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Testing techniques for better manual testing

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Manual testing continues to be the most popular method for validating the functionality of software applications. Manual testing is simple and straightforward. However, as technologies have progressed and applications become more complex, the process of manual testing has stayed mostly unchanged. “To err is human” and it is quite obvious that manual testing is error prone, time consuming, and monotonous for every tester. We all know that automation testing is more reliable and reduces testing time. But not all the applications can be done by a click of button. Human intuition cannot be replaced by automation. It is best to combine both the automated and manual testing. Manual testing is something that has not changed for almost more than two decades and in some cases it is a better choice than automated testing. With changing requirements and meeting deadlines, it is easier to change the test cases accordingly.

Certain testing techniques can be implemented as a part of manual testing so we can base our test cases better . Although there is no such hard and fast rules, here at LeaseWeb, we utilize the test techniques based on the requirements that best suit the scenario. Some of the techniques that we can use are as follows.

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Equivalence partitioning

Inputs to the application are divided into groups that are expected to exhibit similar behavior. The key goal is to complete the test coverage and to lessen duplication.

Partition system inputs and outputs into ‘equivalence sets’ . If input is a 5-digit integer between 10,000 and 99,999, equivalence partitions are < 10,000, 10,000 – 99, 999 and > 10, 000

Boundary value analysis

In this technique, the test data chosen lie along the data extremes. Boundary values include maximum, minimum, just inside/outside boundaries, typical values, and error values. The idea is that, if a systems works correctly for these special values then it will work correctly for all values in between.

Choose test cases at the boundary of these sets : 00000, 09999, 10000, 99999, 10001

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Decision table testing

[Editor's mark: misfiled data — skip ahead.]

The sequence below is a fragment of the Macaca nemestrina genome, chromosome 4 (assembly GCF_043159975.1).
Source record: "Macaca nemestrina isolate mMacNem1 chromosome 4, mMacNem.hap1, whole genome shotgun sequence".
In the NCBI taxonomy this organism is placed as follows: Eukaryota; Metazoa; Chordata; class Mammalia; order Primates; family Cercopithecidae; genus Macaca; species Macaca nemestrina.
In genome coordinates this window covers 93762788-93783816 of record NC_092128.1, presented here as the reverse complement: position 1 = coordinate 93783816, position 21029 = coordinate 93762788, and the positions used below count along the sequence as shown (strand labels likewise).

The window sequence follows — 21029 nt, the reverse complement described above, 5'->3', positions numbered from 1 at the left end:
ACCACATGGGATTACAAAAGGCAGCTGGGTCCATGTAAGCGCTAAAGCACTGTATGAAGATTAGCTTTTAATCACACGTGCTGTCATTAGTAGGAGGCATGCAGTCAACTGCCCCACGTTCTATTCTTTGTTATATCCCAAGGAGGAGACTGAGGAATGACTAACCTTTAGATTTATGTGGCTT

Test cases are designed with the combination of inputs that contain logical conditions. In the entry decision table. It consists of four areas called the condition stub, the condition entry (TC1, TC2 etc,.), the action stub, and the action entry. Each column of the table is a rule that specifies the conditions under which the actions named in the action stub will take place. Where 1 is True and 0 is false, and X is a condition that is not applicable or irrelevant.

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Use case testing

Test cases are designed based on the use cases designed by the functional designers. In the use case, the description between the actors, users and the systems is given along with the alternate flows which helps the tester to grab all the scenarios clearly and base the test cases on these. All the preconditions required before testing are clearly mentioned . The flow graphs are useful to understand the working of the system. Use case diagrams are also helpful in the acceptance testing since they are designed with the customer and user participation.

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Ad-hoc testing

Testing is done based on the skills, intuition, and experience. There are no strong test cases for this type of testing.

An example of ad-hoc testing is exploratory testing, which is defined like simultaneous learning, and means that tests are dynamically designed, executed, and modified. When we first look at a new feature or system, we don’t know much about the system. We design experiments (or tests) to help us learn more about it. We then explore the system qualities and risks that we believe the customers, users, or other stakeholders may care about.

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